Most people never noticed that as one of the fastest growing companies in America was accelerating, its leader stepped down. Nope – it wasn’t because of a mistake or mismanagement. The Chief Operating Officer of Groupon was considered an excellent and well-liked leader. He stepped down because of one reason – he realized that although he’d done a brilliant job of helping launch the company, he wasn’t the guy to take it big. Talk about a “teachable moment.”
As the company was poised for the big time – the culmination of everything he’d been working for – he had the strength and courage to admit someone else would be better for the next level of growth. One of my biggest challenges in consulting organizations is helping them transition from the “mom and pop” stage to the national or global stage.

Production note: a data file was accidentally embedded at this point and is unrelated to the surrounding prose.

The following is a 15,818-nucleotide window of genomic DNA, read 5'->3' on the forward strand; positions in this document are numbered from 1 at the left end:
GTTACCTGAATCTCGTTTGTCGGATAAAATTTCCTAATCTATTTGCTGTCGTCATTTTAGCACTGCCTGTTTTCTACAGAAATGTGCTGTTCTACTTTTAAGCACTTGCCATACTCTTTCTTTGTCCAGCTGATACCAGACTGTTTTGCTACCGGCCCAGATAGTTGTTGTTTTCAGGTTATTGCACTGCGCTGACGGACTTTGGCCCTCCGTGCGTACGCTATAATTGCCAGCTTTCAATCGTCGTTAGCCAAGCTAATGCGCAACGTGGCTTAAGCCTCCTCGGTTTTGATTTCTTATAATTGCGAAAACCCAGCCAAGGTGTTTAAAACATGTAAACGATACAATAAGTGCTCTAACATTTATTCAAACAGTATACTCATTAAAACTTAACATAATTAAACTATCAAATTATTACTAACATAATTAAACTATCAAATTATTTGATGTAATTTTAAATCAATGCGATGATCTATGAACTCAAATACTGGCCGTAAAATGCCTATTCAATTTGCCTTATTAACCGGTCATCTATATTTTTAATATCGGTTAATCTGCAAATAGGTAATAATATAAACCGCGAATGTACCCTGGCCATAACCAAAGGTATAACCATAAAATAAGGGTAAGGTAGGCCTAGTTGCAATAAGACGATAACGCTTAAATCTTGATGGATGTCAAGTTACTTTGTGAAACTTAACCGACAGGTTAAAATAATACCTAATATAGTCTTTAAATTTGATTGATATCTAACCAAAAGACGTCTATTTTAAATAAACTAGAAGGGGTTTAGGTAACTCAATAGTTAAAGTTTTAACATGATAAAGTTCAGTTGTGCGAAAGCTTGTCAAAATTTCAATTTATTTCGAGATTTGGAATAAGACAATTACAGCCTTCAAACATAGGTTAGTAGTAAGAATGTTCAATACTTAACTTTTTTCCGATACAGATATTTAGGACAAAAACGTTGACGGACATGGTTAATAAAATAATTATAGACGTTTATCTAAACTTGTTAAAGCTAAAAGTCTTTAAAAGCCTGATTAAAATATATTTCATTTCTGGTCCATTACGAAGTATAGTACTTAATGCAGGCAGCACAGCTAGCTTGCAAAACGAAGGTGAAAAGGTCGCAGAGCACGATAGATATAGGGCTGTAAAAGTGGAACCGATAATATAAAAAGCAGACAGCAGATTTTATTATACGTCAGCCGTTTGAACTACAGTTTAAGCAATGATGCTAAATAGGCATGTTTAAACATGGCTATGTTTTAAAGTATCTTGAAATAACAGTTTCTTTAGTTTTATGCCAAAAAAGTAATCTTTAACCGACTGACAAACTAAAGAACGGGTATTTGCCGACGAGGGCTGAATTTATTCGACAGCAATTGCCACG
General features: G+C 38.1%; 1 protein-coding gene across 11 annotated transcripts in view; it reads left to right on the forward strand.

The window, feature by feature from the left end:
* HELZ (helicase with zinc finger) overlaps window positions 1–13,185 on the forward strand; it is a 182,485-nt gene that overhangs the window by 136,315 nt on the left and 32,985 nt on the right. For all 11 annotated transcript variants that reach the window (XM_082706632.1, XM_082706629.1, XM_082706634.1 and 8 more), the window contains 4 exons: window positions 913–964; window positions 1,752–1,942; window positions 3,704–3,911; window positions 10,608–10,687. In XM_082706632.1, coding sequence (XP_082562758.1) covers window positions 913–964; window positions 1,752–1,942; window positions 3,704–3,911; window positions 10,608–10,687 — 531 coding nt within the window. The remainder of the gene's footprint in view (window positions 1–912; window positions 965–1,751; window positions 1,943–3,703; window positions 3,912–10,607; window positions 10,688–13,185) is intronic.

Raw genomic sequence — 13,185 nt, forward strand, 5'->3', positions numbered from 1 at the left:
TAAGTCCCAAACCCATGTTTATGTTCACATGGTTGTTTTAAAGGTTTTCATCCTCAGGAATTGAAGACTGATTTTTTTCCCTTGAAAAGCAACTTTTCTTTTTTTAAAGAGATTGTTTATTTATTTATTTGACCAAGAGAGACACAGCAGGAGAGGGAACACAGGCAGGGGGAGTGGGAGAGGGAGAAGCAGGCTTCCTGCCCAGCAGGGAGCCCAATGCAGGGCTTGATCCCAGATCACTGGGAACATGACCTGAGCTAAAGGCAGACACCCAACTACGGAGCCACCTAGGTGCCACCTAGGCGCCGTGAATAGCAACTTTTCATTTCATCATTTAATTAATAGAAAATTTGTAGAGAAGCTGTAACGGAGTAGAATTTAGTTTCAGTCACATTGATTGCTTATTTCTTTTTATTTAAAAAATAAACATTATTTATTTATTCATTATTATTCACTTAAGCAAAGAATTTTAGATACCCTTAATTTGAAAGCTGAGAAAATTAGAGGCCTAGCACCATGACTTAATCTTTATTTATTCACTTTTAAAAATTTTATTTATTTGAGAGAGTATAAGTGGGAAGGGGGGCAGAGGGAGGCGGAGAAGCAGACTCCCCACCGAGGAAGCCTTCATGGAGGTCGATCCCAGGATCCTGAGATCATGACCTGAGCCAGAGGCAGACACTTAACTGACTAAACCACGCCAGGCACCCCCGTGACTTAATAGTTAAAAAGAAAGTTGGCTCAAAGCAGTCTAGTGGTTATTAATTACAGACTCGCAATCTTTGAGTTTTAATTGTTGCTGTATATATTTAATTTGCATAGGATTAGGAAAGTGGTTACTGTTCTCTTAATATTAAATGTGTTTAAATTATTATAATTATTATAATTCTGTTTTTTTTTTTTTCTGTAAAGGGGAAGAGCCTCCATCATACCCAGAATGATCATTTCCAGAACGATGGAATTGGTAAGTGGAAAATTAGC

Very often, when organizations are beginning, everyone jumps in to help – spouses, kids, uncle Roy, neighbors, best friends. But at some point in growth, the organization reaches a point where it’s bigger than uncle Roy can handle. The problem is – because of misguided loyalty, family relationships, friendship, whatever – the leadership refuses to make the hard choices about getting the right help in the right positions.
For Rob Solomon at Groupon, my hat’s off. He understood they needed a different type of leader to take the company to the next level. He’s stepping down with enormous credibility – and no shame or humiliation. I just wish others would listen to this rare example of truly selfless leadership.
Think about it. How many companies, non-profits, churches, ministries, and other organizations are suffering because people in key positions are there because of loyalty and not because of competence?
Without naming names – anyone out there identify?